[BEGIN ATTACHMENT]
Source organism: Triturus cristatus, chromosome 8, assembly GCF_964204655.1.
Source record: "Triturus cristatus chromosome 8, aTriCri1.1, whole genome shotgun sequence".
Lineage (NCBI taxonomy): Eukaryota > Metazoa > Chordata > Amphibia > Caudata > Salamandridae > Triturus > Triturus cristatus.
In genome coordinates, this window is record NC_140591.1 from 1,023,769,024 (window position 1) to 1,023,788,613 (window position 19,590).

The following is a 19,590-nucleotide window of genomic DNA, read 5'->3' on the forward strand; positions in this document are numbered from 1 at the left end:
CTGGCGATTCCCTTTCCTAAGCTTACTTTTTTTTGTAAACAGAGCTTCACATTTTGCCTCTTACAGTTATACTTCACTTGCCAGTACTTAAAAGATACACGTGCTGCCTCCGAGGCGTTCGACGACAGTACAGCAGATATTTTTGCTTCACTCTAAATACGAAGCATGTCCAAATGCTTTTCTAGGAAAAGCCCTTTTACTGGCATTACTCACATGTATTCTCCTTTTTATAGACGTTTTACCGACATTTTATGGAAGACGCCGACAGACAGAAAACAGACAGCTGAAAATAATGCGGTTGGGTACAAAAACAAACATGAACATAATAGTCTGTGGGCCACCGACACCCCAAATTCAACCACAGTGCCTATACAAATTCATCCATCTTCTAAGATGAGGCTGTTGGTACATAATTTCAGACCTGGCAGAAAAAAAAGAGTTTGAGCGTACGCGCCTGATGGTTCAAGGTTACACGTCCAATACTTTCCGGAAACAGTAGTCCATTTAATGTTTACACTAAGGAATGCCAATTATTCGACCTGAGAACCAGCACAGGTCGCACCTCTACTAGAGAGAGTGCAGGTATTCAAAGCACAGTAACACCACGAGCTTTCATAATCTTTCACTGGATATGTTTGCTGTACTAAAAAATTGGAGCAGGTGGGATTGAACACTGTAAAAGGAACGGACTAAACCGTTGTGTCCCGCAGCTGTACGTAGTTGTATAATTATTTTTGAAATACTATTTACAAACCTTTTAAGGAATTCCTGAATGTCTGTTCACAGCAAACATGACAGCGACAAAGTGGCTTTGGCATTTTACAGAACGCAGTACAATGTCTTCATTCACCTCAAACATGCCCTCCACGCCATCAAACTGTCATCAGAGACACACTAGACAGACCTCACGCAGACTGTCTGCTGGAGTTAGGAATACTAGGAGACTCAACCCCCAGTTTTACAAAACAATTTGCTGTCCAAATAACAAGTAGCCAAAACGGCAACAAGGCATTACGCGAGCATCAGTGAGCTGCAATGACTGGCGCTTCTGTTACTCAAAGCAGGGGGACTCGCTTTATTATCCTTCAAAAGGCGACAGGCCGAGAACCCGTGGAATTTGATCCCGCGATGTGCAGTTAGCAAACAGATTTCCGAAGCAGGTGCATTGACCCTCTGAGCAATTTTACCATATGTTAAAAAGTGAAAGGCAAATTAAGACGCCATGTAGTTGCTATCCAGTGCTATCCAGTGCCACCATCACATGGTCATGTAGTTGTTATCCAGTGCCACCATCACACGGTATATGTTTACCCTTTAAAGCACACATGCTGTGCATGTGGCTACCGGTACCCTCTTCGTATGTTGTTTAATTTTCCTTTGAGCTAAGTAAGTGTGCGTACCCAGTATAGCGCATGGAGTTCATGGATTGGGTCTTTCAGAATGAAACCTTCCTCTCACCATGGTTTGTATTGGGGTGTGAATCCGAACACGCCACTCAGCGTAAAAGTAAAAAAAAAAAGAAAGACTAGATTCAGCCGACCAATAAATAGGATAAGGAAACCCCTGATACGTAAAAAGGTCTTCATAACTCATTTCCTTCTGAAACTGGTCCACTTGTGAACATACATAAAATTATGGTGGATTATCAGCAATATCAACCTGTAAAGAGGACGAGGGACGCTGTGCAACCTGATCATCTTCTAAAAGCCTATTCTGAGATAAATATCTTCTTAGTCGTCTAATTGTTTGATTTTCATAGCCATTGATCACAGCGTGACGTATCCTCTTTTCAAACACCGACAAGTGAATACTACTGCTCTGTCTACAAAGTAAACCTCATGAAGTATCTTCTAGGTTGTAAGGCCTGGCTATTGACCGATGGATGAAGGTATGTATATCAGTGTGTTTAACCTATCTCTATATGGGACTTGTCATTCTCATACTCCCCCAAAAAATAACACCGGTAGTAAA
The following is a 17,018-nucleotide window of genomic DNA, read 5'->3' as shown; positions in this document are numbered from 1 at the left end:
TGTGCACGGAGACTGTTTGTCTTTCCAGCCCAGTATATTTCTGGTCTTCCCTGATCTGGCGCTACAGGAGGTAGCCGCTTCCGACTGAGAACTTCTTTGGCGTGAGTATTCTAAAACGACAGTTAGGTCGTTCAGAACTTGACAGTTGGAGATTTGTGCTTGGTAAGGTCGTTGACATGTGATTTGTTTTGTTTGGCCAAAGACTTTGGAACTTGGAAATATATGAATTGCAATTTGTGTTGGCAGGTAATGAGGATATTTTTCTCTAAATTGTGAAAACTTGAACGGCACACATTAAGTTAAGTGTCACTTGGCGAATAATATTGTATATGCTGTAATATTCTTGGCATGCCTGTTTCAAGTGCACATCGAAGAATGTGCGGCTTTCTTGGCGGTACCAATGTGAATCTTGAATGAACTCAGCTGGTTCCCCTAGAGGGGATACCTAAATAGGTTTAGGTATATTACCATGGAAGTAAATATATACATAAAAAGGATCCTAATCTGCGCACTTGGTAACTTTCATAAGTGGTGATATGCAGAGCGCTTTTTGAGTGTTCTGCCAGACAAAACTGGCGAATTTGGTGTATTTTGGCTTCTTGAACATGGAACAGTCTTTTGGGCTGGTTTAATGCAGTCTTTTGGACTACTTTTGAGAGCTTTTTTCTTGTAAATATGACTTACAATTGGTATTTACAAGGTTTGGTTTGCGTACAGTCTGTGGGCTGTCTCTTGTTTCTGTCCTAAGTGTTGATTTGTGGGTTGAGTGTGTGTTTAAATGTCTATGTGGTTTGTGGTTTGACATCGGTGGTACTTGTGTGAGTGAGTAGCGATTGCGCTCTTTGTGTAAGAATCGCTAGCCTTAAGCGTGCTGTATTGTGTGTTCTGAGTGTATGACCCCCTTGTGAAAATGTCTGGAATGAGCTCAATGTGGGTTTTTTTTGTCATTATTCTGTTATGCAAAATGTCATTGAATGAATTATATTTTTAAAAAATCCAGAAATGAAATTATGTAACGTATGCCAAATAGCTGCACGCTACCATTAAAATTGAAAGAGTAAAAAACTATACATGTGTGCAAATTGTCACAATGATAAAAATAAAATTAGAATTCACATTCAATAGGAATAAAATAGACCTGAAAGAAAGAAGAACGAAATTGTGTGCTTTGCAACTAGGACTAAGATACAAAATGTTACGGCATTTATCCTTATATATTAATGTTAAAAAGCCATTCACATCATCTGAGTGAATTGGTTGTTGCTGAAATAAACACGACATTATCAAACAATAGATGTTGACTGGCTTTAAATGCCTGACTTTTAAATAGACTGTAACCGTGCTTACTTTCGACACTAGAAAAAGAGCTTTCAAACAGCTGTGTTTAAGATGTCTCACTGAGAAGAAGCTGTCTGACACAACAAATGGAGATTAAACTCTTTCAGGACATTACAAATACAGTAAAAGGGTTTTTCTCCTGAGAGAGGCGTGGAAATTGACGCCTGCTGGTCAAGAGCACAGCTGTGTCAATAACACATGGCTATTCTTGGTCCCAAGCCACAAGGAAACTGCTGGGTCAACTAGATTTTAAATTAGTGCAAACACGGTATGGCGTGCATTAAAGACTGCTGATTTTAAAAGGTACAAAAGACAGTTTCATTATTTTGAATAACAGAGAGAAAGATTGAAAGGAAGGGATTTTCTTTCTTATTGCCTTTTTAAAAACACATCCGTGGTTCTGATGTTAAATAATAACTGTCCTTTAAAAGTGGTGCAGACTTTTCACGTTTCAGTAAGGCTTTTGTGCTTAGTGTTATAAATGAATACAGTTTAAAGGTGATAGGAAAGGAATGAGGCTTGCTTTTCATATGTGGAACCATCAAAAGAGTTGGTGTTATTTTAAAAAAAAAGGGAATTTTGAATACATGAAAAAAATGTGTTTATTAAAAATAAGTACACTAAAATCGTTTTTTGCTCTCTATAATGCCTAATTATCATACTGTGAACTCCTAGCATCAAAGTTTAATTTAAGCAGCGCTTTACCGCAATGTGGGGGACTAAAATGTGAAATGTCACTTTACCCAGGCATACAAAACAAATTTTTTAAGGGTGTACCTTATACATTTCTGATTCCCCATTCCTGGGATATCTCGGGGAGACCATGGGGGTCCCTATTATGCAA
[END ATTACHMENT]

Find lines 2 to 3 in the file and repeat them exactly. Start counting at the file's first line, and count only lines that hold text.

Source record: "Triturus cristatus chromosome 8, aTriCri1.1, whole genome shotgun sequence".
Lineage (NCBI taxonomy): Eukaryota > Metazoa > Chordata > Amphibia > Caudata > Salamandridae > Triturus > Triturus cristatus.